The Geoparks of Langkawi – Kilim Karst

Aerial view of Kilim Karst Geoforest Park

Aerial view of Kilim Karst Geoforest Park

 

Whenever a friend or anyone tells us they will be visiting Langkawi, we always..always tell them to visit the geoparks, especially the  geosites. And as usual, the response we normally get is ‘what’s a geopark?’

Firstly,’geopark’ is not a short form for geological park, in fact it is a term used for a nationally protected area that has geological heritage sites of international significance. It doesn’t stop there. According to UNESCO, the geological heritage sites must also be part of the sustainable development of the local community who lives in the area, and that’s what differentiate a geopark from a national park.

Last we check, there are about 88  geoparks in the the world and Langkawi was the first geopark in Southeast Asia endorsed by UNESCO on 1st June 2007.

Basically, Langkawi Geopark can be divided to 3 main Geoparks.  The Kilim Karst Geoforest Park, The Machincang Cambrian Geoforest Park and The Dayang Bunting Geoforest Park.

 

The meeting point between the Andaman Sea (right) and Kilim River (left)

Aerial View of Kilim Karst Geoforest Park. Here you can see the meeting point between the Kilim River (left) and the Andaman Sea (right)

 

The Kilim Karst Geoforest Park

It is easy to identify which geoforest park you are in just by looking at the colour of the stones. For Kilim Karst, it is greyish limestone all over.

 

This is a sea stack. It used to be part of a headland. Over a long period of time and countless waves has shaped it into what we now see today.

This is a sea stack. It used to be part of a headland. Countless waves and erosion over a long period of time has shaped it into what we now see today.

 

One of the best way to enjoy Kilim is to charter a boat. There are many interesting locations to visit and you can choose which locations you would like to go to.

 

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Feeling hungry? There are many floating restaurants around serving fresh seafood

One of our favourite geosites is at Anak Tikus Island. This dark grey coloured limestone island is rich with fossils, particularly the gastropod, ancestors to the snails family.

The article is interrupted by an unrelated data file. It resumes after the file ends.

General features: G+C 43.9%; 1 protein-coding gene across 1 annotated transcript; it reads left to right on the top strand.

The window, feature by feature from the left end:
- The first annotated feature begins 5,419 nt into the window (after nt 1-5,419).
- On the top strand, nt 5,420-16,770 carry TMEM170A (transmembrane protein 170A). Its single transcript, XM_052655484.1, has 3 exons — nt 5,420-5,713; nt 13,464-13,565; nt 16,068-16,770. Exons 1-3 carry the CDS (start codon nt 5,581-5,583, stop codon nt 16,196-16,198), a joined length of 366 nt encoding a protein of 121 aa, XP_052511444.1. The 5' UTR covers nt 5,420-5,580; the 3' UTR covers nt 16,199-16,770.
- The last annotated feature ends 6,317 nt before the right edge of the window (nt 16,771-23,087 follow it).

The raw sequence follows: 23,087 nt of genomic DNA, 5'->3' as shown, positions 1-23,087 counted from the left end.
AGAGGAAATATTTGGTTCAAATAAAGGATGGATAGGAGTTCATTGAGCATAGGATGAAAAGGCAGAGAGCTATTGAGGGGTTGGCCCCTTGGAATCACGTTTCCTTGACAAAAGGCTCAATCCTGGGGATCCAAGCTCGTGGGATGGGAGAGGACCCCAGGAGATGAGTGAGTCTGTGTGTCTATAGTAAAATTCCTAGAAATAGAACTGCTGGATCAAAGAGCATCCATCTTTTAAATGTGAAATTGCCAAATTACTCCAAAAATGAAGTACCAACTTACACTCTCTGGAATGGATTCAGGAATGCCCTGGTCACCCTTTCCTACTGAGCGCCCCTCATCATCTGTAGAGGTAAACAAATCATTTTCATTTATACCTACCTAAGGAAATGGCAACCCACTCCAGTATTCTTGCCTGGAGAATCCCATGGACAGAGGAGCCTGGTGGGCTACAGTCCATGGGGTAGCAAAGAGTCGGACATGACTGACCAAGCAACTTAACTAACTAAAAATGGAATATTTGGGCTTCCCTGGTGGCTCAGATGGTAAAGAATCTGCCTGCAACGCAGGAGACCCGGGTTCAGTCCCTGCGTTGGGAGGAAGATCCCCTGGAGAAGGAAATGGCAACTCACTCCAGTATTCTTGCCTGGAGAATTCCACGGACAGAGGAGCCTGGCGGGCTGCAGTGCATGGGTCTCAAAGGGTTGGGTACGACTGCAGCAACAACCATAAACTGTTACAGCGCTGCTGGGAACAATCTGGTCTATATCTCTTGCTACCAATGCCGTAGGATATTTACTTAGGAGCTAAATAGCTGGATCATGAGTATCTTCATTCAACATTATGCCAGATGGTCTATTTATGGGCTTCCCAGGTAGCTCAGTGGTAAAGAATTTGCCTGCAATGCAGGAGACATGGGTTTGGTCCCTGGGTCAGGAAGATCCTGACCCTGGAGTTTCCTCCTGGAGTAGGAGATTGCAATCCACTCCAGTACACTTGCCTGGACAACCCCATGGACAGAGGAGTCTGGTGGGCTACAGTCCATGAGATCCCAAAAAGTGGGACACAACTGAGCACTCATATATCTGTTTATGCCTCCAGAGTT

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Aerial View of Anak Tikus Island

 

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Gastropod Fossils on Anak Tikus Island

 

Actually, it is not that easy to spot a gastropod fossil, it took us a few minutes to find one. The fossil is about the size of an average thumb, and it can be found scattered over the small island. I guess this is as close as we can get to be a geologist.

 

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Dark and moderate to thickly layered limestone of Anak Tikus Island

 

Kilim is also rich with its mangrove forests. If you are up for it, you can hire a kayak and explore the small passages that only a Kayak can access to.

 

Kayaking through Kilim River

Kayaking through Kilim River

 

A normal tourist package will take about one whole day to sight seeing around Kilim Karst Geoforest Park, but if you have the time, we would suggest you to spend at least 2 days to explore the beauty and history behind Kilim Karst Geoforest Park.

Don’t worry… you don’t have to be a geologist to enjoy Langkawi Geopark

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Sunset at Kilim Karst Geoforest Park

 

Visit www.naturallylangkawi.my, www.lada.gov.my

 

6 Comments

  1. dalo2013 says:

    Wow, beautiful series of shots…I hope to visit this place some time this year 🙂

  2. Thank you dalo2013….A good time to visit Langkawi would be Feb – August. If you are planning to visit some of the geosites which are located on the small islands surrounding Langkawi’s main Island, we wouldn’t recommend going in November – December, because the sea can get a little bit rough due to the rainy season 🙂

  3. Cheers for liking my Collateral Lettuce post about teh tarik! Apakah kalian sering minumnya?

    A couple of these photos remind me of Yeliu in Taiwan, Have you been?

    • Hi there, yes, as you know, we Malaysian love our teh tarik….ya, kami sering meminumnya… 🙂
      We’ve never been to the Yeliu Geopark…hoping to get there in the near future

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